How Data is Helping Save the World's Most Endangered Mammals


When an extremely rare aye-aye lemur named Agatha was born undersized at the Duke Lemur Center earlier this year, there was immediate cause for concern. There are only 23 captive aye-ayes in the US, and the wild population is at "very high risk of extinction" according to the International Union for Conservation of Nature.

Luckily, the Duke Lemur Center (DLC) uses SAS to compile and analyze data on every lemur they've ever housed, cared for and studied over the DLC's 50-year history -- that's more than 4,000 animals across 31 species. And as you can imagine, that's a lot of data.

The DLC has huge databases full of information on everything about their lemurs -- from behavior to food preferences to medical history and more, including birth weights. Because the DLC has records for so many previous aye-aye births, animal care staff could quickly calculate that the new infant's birth weight was only 67% of the average lemur birth weight, and they placed Agatha on intensive monitoring and supplementation.

And that's just one example of how the DLC uses data to nurture, study and protect the world's fragile lemur population. In the early days of the center, the exhaustive notes and observations made on lemurs were handwritten, which made data analysis and sharing difficult.

But several years ago, a data management program was established, and now management of all of the lemur data is overseen by full-time employees who analyze the research data, which can be used to study lemur behavior, genomics, physiology, paleontology -- and to fuel conservation efforts. And now that data is accessible to researchers and conservationists all over the world.

Agatha at three months old. Photo courtesy of the Duke Lemur Center.

Agatha at three months old. Photo courtesy of the Duke Lemur Center.

A group of SAS' interns became closely involved with the project this summer, and began spreading the story of the lemurs to others at SAS.

"Never in my life could I have imagined myself discussing data analysis inches away from a group of playing lemurs and having that be just another day as a SAS intern," says SAS intern Briana Ullman. "But since I've been at SAS, I've learned that this is just one of many examples of how SAS helps the world use data for good."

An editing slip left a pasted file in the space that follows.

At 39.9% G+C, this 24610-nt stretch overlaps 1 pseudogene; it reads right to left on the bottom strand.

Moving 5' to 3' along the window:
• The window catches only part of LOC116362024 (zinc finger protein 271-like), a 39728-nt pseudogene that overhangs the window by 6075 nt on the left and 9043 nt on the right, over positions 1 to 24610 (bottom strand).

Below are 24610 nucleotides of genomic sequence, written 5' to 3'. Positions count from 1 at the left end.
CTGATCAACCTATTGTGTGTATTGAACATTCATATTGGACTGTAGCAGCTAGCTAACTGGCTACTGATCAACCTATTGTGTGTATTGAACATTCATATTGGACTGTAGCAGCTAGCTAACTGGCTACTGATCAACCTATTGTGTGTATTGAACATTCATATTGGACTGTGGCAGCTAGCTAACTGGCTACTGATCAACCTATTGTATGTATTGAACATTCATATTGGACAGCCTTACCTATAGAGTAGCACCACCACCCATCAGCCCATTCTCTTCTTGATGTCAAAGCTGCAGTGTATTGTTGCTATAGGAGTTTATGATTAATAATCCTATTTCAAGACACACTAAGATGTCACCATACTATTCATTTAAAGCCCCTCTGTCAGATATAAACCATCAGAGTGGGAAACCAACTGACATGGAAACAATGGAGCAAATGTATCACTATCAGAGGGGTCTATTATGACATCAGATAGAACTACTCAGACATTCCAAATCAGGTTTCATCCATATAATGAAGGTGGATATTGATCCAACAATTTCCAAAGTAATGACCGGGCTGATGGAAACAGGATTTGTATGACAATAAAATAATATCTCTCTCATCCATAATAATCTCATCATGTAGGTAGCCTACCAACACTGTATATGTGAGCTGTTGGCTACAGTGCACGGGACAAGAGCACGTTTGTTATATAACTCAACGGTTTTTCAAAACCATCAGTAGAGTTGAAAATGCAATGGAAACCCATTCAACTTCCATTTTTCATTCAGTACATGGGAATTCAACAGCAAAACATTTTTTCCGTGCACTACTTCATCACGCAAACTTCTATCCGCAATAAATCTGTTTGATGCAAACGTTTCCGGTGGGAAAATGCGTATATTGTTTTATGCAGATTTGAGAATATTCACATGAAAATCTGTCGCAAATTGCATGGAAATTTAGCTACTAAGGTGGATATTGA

This blog originally appeared on SAS Voices.

Anne-Lindsay Beall, Editor, SAS Customer Intelligence Knowledge Exchange

Anne-Lindsay is the editor of the Customer Intelligence Knowledge Exchange at SAS, editor-in-chief of sascom magazine, and editor of SAS Retail News. She has developed a comprehensive portfolio of business and marketing communications during her career spanning 14 years of magazine and marketing work.

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Re: Data For Good
  • 10/12/2017 9:20:30 AM
NO RATINGS

I agree that we have a big problem in these areas with our current administration. I am given hope , however, byt the way many private companies and local governments have stepped up to do the right thing.This won't last forever.

Re: Data For Good
  • 10/11/2017 8:27:36 PM
NO RATINGS

We certaintly need a government that appreciates both data and our ecosystems.  Currenty, we seem to have one that disregards both. 

However, I do take great heart that other countries do seem to have an appreciation for both.

I did not realize lemurs were endangered.  They're rather cute so lets keep them around. 

Data For Good
  • 10/11/2017 9:20:33 AM
NO RATINGS

It's truly fascinating to read of the ways that data is being used in new and specialized ways as in this example of endangered lemurs, to better the world and it's natural environment. I would be hopeful that local and national governments appreciate the usefulness of the results obtained and continue to search for more ways to put data to use for other problems that can be solved harvesting points of data from the natural world.

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